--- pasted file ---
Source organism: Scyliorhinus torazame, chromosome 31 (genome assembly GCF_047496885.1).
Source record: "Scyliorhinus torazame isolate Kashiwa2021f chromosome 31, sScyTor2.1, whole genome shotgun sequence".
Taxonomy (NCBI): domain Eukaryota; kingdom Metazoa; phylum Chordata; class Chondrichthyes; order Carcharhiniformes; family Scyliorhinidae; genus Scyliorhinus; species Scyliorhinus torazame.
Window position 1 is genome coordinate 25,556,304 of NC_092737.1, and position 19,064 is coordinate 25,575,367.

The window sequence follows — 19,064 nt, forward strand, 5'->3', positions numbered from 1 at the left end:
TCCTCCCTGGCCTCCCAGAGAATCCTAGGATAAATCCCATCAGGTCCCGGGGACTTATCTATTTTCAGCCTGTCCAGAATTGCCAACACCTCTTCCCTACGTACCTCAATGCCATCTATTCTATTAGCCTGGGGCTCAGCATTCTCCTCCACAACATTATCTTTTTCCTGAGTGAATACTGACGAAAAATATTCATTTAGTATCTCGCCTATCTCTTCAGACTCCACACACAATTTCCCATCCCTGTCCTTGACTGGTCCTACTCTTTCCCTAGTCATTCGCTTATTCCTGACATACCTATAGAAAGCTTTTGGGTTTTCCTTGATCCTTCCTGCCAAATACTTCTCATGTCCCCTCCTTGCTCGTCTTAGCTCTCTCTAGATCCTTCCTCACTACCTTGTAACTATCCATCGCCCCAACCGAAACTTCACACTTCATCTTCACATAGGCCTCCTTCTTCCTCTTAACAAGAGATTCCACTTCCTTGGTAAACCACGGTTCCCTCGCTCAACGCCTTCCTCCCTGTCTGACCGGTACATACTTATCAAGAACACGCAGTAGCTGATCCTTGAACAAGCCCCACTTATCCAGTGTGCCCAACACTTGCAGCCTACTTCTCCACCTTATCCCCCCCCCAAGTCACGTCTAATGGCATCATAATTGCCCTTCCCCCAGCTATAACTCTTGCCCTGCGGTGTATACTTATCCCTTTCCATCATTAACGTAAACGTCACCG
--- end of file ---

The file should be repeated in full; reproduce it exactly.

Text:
Source organism: Scyliorhinus torazame, chromosome 31 (genome assembly GCF_047496885.1).
Source record: "Scyliorhinus torazame isolate Kashiwa2021f chromosome 31, sScyTor2.1, whole genome shotgun sequence".
Taxonomy (NCBI): domain Eukaryota; kingdom Metazoa; phylum Chordata; class Chondrichthyes; order Carcharhiniformes; family Scyliorhinidae; genus Scyliorhinus; species Scyliorhinus torazame.
Window position 1 is genome coordinate 25,556,304 of NC_092737.1, and position 19,064 is coordinate 25,575,367.

The window sequence follows — 19,064 nt, forward strand, 5'->3', positions numbered from 1 at the left end:
TCCTCCCTGGCCTCCCAGAGAATCCTAGGATAAATCCCATCAGGTCCCGGGGACTTATCTATTTTCAGCCTGTCCAGAATTGCCAACACCTCTTCCCTACGTACCTCAATGCCATCTATTCTATTAGCCTGGGGCTCAGCATTCTCCTCCACAACATTATCTTTTTCCTGAGTGAATACTGACGAAAAATATTCATTTAGTATCTCGCCTATCTCTTCAGACTCCACACACAATTTCCCATCCCTGTCCTTGACTGGTCCTACTCTTTCCCTAGTCATTCGCTTATTCCTGACATACCTATAGAAAGCTTTTGGGTTTTCCTTGATCCTTCCTGCCAAATACTTCTCATGTCCCCTCCTTGCTCGTCTTAGCTCTCTCTAGATCCTTCCTCACTACCTTGTAACTATCCATCGCCCCAACCGAAACTTCACACTTCATCTTCACATAGGCCTCCTTCTTCCTCTTAACAAGAGATTCCACTTCCTTGGTAAACCACGGTTCCCTCGCTCAACGCCTTCCTCCCTGTCTGACCGGTACATACTTATCAAGAACACGCAGTAGCTGATCCTTGAACAAGCCCCACTTATCCAGTGTGCCCAACACTTGCAGCCTACTTCTCCACCTTATCCCCCCCCCAAGTCACGTCTAATGGCATCATAATTGCCCTTCCCCCAGCTATAACTCTTGCCCTGCGGTGTATACTTATCCCTTTCCATCATTAACGTAAACGTCACCG